Sequestration of carbon dioxide in unmineable coal seams is an option to combat climate change and an opportunity to enhance coalbed methane production. Prediction of sequestration potential in coal requires characterization of porosity, permeability, sorption capacity and the magnitude of swelling due to carbon dioxide uptake or shrinkage due to methane and water loss. Unfortunately, the majority of data characterizing coal-gas systems have been obtained from powdered, unconfined coal samples. Little is known about confined coal behavior during carbon dioxide uptake and methane desorption. The present work focuses on the characterization of lithotype specific deformation, and strain behavior during CO2 uptake at simulated in-situ stress conditions. It includes the evaluation of three-dimensional strain induced by the confining stress, the sorption, and the desorption of carbon dioxide. X-ray computed tomography allowed three-dimensional characterization of the bituminous coal deformation samples under hydrostatic stress. The application of 6.9MPa of confining stress contributes an average of -0.34% volumetric strain. Normal strains due to confining stress were -0.08%, -0.15% and -0.11% along the x, y and z axes respectively. Gas injection pressure was 3.1MPa and the excess sorption was 0.85mmol/g. Confined coal exposed to CO2 for 26days displays an average volumetric expansion of 0.4%. Normal strains due to CO2 sorption were 0.11%, 0.22% and 0.11% along x, y and z axes. Drainage of the CO2 induced an average of -0.33% volumetric shrinkage. Normal strains due to CO2 desorption were -0.23%, -0.08% and -0.02% along x, y and z axes. Alternating positive and negative strain values observed along the sample length during compression, sorption and desorption respectively emphasized that both localized compression/compaction and expansion of coal will occur during CO2 sequestration.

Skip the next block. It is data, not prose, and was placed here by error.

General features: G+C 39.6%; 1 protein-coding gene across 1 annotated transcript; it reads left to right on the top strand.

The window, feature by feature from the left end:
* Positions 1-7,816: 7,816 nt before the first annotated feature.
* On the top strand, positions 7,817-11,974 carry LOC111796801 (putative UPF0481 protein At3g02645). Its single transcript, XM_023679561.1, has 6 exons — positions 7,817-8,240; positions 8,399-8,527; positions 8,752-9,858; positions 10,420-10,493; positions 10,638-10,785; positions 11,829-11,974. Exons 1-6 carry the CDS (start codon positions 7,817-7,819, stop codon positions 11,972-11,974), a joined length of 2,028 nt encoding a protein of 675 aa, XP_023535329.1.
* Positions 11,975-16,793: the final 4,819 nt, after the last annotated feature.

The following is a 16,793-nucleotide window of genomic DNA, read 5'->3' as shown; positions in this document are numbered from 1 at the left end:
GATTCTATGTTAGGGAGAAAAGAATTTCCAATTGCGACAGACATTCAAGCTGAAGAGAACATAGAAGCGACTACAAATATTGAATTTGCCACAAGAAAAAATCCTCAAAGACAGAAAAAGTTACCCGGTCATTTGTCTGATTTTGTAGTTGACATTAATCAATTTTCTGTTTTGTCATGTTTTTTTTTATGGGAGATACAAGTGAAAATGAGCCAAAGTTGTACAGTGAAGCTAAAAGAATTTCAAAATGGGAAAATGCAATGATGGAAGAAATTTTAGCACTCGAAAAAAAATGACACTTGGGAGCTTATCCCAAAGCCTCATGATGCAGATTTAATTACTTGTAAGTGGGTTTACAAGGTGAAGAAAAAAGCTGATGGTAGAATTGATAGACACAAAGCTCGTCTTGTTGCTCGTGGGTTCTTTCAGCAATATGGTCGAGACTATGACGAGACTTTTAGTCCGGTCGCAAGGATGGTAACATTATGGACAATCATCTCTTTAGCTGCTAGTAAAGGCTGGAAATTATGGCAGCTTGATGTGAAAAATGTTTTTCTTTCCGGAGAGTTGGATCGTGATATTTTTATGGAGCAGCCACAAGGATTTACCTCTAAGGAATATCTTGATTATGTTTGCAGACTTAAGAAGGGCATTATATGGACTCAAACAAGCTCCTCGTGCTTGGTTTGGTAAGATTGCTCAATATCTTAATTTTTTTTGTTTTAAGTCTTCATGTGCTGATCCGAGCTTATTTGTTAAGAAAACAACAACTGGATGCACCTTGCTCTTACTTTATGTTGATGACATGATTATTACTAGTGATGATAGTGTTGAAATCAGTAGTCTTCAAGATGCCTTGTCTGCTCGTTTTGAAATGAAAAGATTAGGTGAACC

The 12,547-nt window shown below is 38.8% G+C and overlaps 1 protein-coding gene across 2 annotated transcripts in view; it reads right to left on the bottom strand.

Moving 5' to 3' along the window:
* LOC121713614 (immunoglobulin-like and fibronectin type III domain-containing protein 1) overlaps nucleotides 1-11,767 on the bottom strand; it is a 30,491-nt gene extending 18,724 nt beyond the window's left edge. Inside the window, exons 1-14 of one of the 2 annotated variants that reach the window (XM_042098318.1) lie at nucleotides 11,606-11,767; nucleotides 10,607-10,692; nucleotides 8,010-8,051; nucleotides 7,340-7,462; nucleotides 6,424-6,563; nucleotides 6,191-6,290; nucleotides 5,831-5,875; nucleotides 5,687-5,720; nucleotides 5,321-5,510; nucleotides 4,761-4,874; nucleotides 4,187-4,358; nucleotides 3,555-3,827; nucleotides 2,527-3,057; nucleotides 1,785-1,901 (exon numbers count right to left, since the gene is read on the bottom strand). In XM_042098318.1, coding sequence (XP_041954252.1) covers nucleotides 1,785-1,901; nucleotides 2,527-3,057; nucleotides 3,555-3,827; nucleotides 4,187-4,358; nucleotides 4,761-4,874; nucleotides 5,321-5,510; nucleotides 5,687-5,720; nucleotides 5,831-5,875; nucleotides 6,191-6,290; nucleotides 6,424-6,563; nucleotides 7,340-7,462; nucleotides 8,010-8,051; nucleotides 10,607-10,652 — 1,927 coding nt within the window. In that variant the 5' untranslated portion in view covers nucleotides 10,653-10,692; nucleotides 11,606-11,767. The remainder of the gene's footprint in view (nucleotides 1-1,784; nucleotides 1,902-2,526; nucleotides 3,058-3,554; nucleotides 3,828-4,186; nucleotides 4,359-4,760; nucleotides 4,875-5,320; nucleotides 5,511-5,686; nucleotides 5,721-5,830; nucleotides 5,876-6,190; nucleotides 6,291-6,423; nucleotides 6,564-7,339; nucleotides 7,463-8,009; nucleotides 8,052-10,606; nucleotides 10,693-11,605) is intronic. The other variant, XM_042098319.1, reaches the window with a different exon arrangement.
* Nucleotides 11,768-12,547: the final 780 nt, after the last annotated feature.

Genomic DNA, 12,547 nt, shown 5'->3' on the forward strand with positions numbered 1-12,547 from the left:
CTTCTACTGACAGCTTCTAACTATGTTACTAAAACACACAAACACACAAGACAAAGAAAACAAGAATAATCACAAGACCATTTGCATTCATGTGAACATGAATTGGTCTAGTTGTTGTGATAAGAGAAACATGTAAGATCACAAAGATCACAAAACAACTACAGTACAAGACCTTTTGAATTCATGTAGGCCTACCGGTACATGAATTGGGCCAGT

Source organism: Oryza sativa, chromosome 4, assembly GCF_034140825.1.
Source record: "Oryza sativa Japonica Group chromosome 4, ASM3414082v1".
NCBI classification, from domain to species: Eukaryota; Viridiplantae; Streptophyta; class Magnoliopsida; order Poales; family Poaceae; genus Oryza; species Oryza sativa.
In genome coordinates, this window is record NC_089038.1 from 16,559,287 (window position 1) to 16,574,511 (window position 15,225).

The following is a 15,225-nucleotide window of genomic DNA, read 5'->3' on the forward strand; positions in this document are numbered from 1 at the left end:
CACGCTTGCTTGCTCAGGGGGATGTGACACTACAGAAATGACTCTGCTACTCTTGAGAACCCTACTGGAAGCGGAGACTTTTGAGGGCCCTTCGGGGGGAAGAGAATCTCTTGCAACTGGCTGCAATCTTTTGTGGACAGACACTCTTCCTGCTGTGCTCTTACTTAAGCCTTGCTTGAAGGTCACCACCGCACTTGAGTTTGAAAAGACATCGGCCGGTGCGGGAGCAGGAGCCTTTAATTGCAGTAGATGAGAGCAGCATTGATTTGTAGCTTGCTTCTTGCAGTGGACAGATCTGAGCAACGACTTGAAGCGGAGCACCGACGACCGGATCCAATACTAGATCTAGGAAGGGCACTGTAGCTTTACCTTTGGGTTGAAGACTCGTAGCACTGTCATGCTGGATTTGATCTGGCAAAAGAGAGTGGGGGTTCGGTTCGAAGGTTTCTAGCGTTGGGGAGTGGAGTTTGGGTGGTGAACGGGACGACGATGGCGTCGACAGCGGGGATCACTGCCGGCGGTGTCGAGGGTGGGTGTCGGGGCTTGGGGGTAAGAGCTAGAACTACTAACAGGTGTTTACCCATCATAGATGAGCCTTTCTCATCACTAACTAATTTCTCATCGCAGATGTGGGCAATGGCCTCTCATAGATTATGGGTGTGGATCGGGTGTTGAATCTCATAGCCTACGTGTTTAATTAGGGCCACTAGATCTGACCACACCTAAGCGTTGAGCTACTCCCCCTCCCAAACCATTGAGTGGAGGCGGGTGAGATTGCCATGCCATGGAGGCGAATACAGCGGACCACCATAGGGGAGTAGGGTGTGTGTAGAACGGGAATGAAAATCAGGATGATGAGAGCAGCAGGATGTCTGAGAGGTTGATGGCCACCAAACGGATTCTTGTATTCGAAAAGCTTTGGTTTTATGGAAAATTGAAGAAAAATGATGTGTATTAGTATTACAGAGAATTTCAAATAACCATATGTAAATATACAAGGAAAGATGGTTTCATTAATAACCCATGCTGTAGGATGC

All Science Journal Classification (ASJC) codes
- Fuel Technology
- Economic Geology